Here is the drive in a completely different computer.
This is the computer in my office, I have been using it with no problems for a couple years.
Very similar specs because I built the new system for redundancy, if I had a problem with my office computer I wanted to be able to swap them out quickly.
ASUS P8Z77-V PRO
Another Intel 3770K
Corsair Vengeance RAM, this time 16GB
Same poor results.
I simply put the drive in the older system and it booted right up.
To be sure it wasn't a driver problem or some other issue I then used diskpart from a windows 7 disc to clean the drive, reloaded a clean version of Windows 7 64bit and ended up with the same results.
The drive is defective.
We would like to recommend some actions you can try before considering the drive as defective:
1. Confirm that the drive is running at SATA 3 speeds.
- Open Intel® SSD Toolbox and click Drive Details.
- Scroll down to Word 77 and check the “Coded Value Indicating Current Negotiated Serial ATA Signal Speed”. This should be 3. Here’s a picture from a drive running at SATA 2 speeds:
2. For testing and benchmarking we would advise you to use IOmeter. Also, we would like to the see the results if you increase the Queue Depth in ATTO to 10 (the maximum allowed).
- IOmeter is preferred since it allows you to set the Queue Depth to 32. That is the value we use for testing and development.
- You would want to run some sequential, 100% read and 100% write tests with the transfer size set to 128KB. For detailed instructions about running the test in IOmeter, please check the reply from Aleki_intel on January 15th, 2015 in the following forum that was created for a similar situation:
Thank you very much Jonathan for taking the time to try to help me.
Atto Queue Depth 10
Attached are a couple results from IOmeter.
I was not sure how long to run it, I choose 3 minutes each. I also selected 3 of 4 cores (I have hyperthreading off in the BIOS)
I'm very sorry if I missed any settings, I'm not familiar with that tool.
I'll run some more when I get a break later tonight.
We analyzed the test results, and noticed you are using a "Transfer Request Size" of 128 K for random tests, you should use a Request size of 4 K. For sequential tests, 128 K should be OK.
Please run the Random test with 4 K request size and let us know the results.
Your board has an add-on controller. Did you connect your SSD to Port 0/1 of the Intel Z77 chipset. The add-on controllers often have lower write speeds.
Yes, I am using SATA port #1 for the SSD.
It is an Intel 6GB/s port
The board does indeed have 2 ASmedia 6GB\s ports but as you know those are junk and recommended for data use only.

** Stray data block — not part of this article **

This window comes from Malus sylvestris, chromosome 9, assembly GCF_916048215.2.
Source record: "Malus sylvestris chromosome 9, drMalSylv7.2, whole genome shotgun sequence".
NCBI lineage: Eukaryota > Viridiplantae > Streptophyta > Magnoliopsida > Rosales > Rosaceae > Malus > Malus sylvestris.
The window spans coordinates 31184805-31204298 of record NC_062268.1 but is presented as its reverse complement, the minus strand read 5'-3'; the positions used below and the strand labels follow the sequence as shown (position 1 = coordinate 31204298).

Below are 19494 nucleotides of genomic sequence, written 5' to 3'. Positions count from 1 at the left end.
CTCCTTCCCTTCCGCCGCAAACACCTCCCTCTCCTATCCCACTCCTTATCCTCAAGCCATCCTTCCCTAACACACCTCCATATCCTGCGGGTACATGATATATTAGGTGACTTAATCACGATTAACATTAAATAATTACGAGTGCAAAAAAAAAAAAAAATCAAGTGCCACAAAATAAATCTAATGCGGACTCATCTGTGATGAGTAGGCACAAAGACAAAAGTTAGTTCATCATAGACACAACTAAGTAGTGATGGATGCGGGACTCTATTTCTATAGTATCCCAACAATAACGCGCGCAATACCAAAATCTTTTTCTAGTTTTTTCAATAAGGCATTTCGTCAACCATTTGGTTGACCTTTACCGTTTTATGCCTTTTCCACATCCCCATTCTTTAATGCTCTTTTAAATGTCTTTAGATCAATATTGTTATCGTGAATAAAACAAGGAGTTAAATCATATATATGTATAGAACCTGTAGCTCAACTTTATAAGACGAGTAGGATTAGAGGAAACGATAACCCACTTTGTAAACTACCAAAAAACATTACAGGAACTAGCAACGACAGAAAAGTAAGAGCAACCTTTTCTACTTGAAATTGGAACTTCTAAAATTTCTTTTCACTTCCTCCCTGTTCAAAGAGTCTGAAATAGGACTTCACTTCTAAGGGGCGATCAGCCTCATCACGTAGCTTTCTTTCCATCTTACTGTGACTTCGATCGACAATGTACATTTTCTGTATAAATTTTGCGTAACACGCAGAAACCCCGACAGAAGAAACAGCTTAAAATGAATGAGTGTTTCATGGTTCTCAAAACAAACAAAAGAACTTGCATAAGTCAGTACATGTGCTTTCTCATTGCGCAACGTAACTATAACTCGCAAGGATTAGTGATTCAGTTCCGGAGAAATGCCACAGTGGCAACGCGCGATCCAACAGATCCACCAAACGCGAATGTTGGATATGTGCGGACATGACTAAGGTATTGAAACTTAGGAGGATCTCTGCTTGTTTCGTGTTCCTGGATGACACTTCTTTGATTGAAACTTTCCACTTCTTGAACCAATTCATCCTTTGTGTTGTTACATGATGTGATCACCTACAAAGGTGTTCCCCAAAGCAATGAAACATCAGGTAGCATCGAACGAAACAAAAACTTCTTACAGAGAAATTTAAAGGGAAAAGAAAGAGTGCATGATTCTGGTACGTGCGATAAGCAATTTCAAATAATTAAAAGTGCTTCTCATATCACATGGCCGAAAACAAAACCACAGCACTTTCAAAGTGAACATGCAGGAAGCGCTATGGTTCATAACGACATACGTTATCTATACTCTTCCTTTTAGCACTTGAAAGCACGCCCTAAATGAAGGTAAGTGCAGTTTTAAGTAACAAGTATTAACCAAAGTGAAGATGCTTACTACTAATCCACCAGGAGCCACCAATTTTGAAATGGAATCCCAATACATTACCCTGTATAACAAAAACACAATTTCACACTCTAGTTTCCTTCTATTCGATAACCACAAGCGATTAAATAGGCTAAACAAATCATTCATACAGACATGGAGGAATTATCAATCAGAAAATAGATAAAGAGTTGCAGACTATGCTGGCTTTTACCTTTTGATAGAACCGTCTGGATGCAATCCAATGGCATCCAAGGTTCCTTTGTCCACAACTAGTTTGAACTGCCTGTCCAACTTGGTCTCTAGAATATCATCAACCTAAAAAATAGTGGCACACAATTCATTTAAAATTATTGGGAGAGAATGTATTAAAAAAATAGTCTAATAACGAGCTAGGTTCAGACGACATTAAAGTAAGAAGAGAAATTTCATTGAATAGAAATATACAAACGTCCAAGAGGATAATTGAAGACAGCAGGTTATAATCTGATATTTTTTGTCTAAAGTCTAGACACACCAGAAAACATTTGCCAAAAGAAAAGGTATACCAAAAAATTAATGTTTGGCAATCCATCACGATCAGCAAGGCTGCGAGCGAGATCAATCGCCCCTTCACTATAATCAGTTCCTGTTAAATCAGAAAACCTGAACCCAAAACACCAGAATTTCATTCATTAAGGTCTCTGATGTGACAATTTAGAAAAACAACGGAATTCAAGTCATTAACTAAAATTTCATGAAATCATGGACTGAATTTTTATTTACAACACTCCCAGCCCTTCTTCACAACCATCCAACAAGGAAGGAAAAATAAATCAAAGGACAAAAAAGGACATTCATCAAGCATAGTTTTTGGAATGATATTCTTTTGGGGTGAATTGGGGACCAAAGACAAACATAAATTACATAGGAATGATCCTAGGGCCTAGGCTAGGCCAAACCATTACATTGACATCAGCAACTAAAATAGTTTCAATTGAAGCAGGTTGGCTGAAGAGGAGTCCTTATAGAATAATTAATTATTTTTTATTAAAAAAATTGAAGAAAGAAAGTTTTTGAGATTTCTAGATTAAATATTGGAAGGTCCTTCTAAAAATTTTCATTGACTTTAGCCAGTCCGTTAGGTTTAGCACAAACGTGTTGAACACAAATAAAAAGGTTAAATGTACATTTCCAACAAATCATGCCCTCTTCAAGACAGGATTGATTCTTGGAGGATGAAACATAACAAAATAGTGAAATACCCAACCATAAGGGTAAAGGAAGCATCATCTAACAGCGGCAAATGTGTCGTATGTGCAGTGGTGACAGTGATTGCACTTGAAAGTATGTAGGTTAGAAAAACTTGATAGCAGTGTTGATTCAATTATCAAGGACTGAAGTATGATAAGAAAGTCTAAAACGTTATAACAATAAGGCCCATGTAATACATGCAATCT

The WD 2TB and the DVD drive are on 2 of the 4 Intel 3GB\s ports.
In the screenshots above with the OCZ and Intel 530 drives I used the same Intel 6GB\s port and cable, I just switched out the drive.
The top 2 unused ports are the ASmedia 6GB\s
The 2 grey ports are the Intel 6GB/s ports, you connector you might be able to see is for the Intel 730SSD
The bottom 4 ports are Intel 3GB/s ports, the connector you see is for the WD 2TB platter.
( have not finished the build, thats why all the cables are a mess)
We reviewed the last result you sent from IOmeter and noticed you set the transfer size correctly, however, in the last test, you used a Queue depth of 1, this caused low results.
Please run another test, setting the number of Outstanding I/O’s to 32 (on the Disk Targets tab). This was set correctly in the first IOmeter tests.
The last results actually look pretty good.
Please take into consideration that for Random test, we measure IOPS from the target type "ALL".
The Read performance in your test is about 90,000 IOPS, when the advertised specification is 89,000.
For Writes your test shows 73,000 IOPS, and the advertised value is 74,000.
The differences you noticed in the first tests are likely to be due to the type of workload and the settings used by the testing software.
Based on those results, your drive appears to be performing according to the specs. Please let us know if you have any further inquiries about this matter.
Seriously, thats all it can do?
I bought that from Newgg
If you click the tab "specifications" it says:
- Max Sequential Write Up to 470 MBps
- Also here at Amazon:
- It says: "Sustained Seq Write: Up to 470MB/s2"
- In fact, everywhere I look shows those same specs?
- Thats why I bought the drive, for the high sustained read and write values.
- If either said "up to 300 MB/s" I would have never purchased it, it defeats the purpose of having a SATA III system if the drive can't utilize it.
I think I see whats going on here.
Your 730 drives have different specs between the 240GB and 480GB models. Your website shows the 240GB with much slower 4K write speeds of 270MB/s,
when the 480 says 470MB/s. It also shows a difference in the "endurance writes per day" of 50GB for the 240 and 70GB for the 480.
Clearly there is a performance difference between the 2 drives in the same 730 family.
Either through oversight or deception, all the retail sites are showing the incorrect specs for the 240GB drive.
I would have never bought this drive it it listed the correct specs, I would have gone with the 530 because a high performance drive is more important to me than endurance. (my systems make images every night).
Thanks for taking the time to try to help me Johnathan, I can't blame you for the wrong information.
We are really sorry for the confusion. We will notify the error to the the sellers immediately, so they can take further actions about this.